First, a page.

Apply insecticide to control stem weevils when two or more adults are found per plant from the third alternate leaf stage to the early bud stage. An infestation level of one adult weevil per three plants is considered an economic threshold in North Dakota.
The black sunﬂower stem weevil (Apion occidentale Fall) is black and about 1⁄10 inch long. Larvae are yellow and have been found among sunflower stem weevil larvae. This weevil causes very little damage.
Cocklebur weevil Coleoptera | Curculionidae, Rhodobaenus quinquepunctatus (Say)
The adult weevil is ¼ to 3⁄8 inch long and is red with black spots (Fig. 18). The large larvae leave a ¼-inch tunnel in the pith as they burrow down to the roots. Oval feeding scars on the stalk and rather large larvae in the pith indicate the presence of this pest. Destroying stalks helps reduce this pest.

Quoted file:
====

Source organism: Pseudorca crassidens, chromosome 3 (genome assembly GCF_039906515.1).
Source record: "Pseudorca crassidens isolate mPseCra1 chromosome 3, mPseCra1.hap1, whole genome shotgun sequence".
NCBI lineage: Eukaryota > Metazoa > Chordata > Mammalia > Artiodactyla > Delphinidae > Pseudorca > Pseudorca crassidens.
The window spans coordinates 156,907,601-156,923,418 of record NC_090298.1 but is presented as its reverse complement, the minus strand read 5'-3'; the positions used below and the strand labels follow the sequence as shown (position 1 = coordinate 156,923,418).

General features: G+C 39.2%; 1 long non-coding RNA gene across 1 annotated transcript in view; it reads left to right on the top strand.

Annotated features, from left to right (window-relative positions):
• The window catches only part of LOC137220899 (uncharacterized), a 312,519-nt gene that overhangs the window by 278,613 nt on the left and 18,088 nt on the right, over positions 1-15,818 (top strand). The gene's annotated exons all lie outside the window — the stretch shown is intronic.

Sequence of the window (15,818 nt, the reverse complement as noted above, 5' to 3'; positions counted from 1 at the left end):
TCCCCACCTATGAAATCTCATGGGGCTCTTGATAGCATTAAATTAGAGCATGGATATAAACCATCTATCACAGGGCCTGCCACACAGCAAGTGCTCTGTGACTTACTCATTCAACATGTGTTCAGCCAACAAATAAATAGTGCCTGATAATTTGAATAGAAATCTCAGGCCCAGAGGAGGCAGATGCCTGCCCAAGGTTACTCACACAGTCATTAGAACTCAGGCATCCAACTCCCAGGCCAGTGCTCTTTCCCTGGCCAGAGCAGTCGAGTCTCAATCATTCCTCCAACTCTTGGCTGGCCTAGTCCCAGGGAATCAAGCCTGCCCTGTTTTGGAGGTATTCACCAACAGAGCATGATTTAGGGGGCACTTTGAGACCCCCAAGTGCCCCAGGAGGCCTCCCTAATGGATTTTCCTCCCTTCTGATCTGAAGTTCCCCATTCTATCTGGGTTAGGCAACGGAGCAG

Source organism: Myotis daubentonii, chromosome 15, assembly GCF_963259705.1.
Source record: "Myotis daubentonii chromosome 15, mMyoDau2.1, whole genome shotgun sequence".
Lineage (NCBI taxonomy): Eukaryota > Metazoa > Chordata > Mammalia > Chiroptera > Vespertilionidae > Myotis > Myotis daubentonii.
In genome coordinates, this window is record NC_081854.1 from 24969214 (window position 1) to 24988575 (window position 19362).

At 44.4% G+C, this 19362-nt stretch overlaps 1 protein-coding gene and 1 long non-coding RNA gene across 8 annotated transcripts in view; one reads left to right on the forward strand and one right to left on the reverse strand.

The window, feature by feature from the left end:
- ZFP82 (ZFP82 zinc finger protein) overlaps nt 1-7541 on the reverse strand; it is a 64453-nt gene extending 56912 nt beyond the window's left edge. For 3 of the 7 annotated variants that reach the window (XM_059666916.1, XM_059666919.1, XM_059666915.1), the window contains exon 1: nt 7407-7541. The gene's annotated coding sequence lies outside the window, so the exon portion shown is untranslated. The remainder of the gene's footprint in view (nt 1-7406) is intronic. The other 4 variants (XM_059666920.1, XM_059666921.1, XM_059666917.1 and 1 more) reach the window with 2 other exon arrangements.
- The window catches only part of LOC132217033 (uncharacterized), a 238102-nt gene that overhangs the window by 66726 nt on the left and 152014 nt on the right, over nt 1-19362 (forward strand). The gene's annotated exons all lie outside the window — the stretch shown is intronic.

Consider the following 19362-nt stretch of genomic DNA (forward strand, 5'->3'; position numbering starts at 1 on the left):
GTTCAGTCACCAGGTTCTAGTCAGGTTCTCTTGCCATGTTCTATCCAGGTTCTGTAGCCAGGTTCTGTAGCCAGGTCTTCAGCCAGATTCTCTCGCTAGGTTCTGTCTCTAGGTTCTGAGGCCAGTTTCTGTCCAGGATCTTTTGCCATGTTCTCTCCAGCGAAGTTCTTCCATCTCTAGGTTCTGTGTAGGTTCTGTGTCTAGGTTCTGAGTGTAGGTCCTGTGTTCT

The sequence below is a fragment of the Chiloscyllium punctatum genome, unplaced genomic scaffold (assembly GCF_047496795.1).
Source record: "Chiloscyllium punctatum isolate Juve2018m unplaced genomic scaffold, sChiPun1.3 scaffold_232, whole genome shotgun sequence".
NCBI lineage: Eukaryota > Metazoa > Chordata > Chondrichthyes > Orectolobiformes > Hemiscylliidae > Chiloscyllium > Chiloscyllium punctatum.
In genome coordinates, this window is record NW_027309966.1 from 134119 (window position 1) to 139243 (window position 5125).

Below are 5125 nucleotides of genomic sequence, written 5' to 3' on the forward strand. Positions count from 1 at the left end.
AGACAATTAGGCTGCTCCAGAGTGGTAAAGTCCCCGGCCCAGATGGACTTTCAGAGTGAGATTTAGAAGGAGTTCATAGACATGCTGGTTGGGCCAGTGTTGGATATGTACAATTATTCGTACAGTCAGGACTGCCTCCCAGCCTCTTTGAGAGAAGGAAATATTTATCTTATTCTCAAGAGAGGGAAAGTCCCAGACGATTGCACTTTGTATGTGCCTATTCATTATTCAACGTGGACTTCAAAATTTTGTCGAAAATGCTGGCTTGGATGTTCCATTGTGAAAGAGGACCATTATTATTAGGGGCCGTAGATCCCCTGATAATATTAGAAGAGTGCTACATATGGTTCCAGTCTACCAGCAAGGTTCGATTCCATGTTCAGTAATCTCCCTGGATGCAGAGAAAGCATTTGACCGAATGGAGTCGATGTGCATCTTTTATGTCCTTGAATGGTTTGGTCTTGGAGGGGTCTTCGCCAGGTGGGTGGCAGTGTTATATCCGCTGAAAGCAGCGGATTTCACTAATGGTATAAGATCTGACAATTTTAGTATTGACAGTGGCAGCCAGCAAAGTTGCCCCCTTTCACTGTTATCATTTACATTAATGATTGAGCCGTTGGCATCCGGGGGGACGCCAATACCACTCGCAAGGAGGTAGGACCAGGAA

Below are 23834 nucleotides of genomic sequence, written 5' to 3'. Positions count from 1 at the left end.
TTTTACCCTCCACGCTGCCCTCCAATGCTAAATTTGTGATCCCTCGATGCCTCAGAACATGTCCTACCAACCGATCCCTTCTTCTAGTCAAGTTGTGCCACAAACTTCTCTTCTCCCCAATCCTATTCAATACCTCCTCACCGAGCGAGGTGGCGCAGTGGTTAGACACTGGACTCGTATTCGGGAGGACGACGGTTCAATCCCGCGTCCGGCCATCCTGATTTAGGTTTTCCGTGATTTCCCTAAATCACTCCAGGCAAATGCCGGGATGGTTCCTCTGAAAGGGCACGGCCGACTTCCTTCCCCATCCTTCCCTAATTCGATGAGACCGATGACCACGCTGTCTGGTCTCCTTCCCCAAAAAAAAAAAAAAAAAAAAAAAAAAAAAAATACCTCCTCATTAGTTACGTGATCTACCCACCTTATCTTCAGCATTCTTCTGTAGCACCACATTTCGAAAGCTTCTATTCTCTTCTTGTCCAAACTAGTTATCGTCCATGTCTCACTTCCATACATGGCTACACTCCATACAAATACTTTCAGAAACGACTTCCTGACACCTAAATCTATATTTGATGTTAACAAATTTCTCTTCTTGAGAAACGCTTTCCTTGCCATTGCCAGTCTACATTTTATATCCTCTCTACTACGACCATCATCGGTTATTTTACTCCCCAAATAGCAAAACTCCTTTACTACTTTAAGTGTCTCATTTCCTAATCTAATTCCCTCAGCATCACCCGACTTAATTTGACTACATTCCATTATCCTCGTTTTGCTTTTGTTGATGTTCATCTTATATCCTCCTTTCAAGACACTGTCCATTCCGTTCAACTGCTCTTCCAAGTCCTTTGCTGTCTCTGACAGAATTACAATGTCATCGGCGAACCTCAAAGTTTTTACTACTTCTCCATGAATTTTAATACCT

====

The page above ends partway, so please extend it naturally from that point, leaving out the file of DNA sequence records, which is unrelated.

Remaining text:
Girdlers (Longhorned beetles) Coleoptera | Cerambycidae, Mecas spp., Ataxia spp., Dectes spp.
Several species of girdlers attack sunflowers. Adults of the Mecas spp. are 1⁄2 inch long and gray. The adult female makes two girdles about one-third of the way down the stalk, causing the upper stalk to die and fall to the ground. Eggs are deposited just beneath the stem surface and above the lower girdle. After hatching, the larvae, which are white and 1 inch long when mature, burrow down the pith to the roots, where they overwinter. Destroying stalks helps reduce this pest.